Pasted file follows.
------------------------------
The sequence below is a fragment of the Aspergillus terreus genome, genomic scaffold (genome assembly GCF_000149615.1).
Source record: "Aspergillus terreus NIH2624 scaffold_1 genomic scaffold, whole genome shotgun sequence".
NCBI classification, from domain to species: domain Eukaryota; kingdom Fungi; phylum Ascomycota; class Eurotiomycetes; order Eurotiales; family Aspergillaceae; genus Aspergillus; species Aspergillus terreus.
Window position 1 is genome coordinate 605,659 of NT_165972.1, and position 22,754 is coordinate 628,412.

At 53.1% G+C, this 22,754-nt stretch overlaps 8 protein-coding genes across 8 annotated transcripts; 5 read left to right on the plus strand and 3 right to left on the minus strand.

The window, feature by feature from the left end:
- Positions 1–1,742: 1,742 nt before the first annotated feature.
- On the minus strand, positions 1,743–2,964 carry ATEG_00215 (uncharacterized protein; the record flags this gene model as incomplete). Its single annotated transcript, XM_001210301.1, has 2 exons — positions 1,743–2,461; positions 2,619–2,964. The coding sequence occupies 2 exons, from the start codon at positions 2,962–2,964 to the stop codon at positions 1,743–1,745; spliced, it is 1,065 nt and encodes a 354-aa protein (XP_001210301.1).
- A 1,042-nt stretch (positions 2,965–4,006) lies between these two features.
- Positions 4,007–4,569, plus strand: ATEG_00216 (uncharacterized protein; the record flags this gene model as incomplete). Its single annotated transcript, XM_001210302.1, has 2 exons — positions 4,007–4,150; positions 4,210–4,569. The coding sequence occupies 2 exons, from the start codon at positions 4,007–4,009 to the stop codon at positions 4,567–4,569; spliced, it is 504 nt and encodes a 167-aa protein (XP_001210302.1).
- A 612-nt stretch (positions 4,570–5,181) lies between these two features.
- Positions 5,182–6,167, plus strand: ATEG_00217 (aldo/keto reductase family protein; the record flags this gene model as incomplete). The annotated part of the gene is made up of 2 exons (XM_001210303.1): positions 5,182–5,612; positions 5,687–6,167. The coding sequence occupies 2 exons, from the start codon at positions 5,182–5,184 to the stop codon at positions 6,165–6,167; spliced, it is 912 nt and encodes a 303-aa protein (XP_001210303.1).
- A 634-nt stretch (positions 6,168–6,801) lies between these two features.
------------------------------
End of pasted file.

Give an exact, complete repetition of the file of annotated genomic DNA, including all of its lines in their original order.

The sequence below is a fragment of the Aspergillus terreus genome, genomic scaffold (genome assembly GCF_000149615.1).
Source record: "Aspergillus terreus NIH2624 scaffold_1 genomic scaffold, whole genome shotgun sequence".
NCBI classification, from domain to species: domain Eukaryota; kingdom Fungi; phylum Ascomycota; class Eurotiomycetes; order Eurotiales; family Aspergillaceae; genus Aspergillus; species Aspergillus terreus.
Window position 1 is genome coordinate 605,659 of NT_165972.1, and position 22,754 is coordinate 628,412.

At 53.1% G+C, this 22,754-nt stretch overlaps 8 protein-coding genes across 8 annotated transcripts; 5 read left to right on the plus strand and 3 right to left on the minus strand.

The window, feature by feature from the left end:
- Positions 1–1,742: 1,742 nt before the first annotated feature.
- On the minus strand, positions 1,743–2,964 carry ATEG_00215 (uncharacterized protein; the record flags this gene model as incomplete). Its single annotated transcript, XM_001210301.1, has 2 exons — positions 1,743–2,461; positions 2,619–2,964. The coding sequence occupies 2 exons, from the start codon at positions 2,962–2,964 to the stop codon at positions 1,743–1,745; spliced, it is 1,065 nt and encodes a 354-aa protein (XP_001210301.1).
- A 1,042-nt stretch (positions 2,965–4,006) lies between these two features.
- Positions 4,007–4,569, plus strand: ATEG_00216 (uncharacterized protein; the record flags this gene model as incomplete). Its single annotated transcript, XM_001210302.1, has 2 exons — positions 4,007–4,150; positions 4,210–4,569. The coding sequence occupies 2 exons, from the start codon at positions 4,007–4,009 to the stop codon at positions 4,567–4,569; spliced, it is 504 nt and encodes a 167-aa protein (XP_001210302.1).
- A 612-nt stretch (positions 4,570–5,181) lies between these two features.
- Positions 5,182–6,167, plus strand: ATEG_00217 (aldo/keto reductase family protein; the record flags this gene model as incomplete). The annotated part of the gene is made up of 2 exons (XM_001210303.1): positions 5,182–5,612; positions 5,687–6,167. The coding sequence occupies 2 exons, from the start codon at positions 5,182–5,184 to the stop codon at positions 6,165–6,167; spliced, it is 912 nt and encodes a 303-aa protein (XP_001210303.1).
- A 634-nt stretch (positions 6,168–6,801) lies between these two features.